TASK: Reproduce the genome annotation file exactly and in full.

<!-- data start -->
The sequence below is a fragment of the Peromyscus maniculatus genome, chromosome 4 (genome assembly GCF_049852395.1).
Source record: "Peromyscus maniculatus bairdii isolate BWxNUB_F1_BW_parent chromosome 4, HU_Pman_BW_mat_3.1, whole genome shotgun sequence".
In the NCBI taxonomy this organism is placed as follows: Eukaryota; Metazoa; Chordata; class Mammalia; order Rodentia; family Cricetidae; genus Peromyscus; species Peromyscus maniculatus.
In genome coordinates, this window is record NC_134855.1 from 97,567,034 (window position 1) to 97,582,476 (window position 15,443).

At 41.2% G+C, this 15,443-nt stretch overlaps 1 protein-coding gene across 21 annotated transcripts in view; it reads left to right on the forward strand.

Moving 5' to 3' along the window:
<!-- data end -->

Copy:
The sequence below is a fragment of the Peromyscus maniculatus genome, chromosome 4 (genome assembly GCF_049852395.1).
Source record: "Peromyscus maniculatus bairdii isolate BWxNUB_F1_BW_parent chromosome 4, HU_Pman_BW_mat_3.1, whole genome shotgun sequence".
In the NCBI taxonomy this organism is placed as follows: Eukaryota; Metazoa; Chordata; class Mammalia; order Rodentia; family Cricetidae; genus Peromyscus; species Peromyscus maniculatus.
In genome coordinates, this window is record NC_134855.1 from 97,567,034 (window position 1) to 97,582,476 (window position 15,443).

At 41.2% G+C, this 15,443-nt stretch overlaps 1 protein-coding gene across 21 annotated transcripts in view; it reads left to right on the forward strand.

Moving 5' to 3' along the window: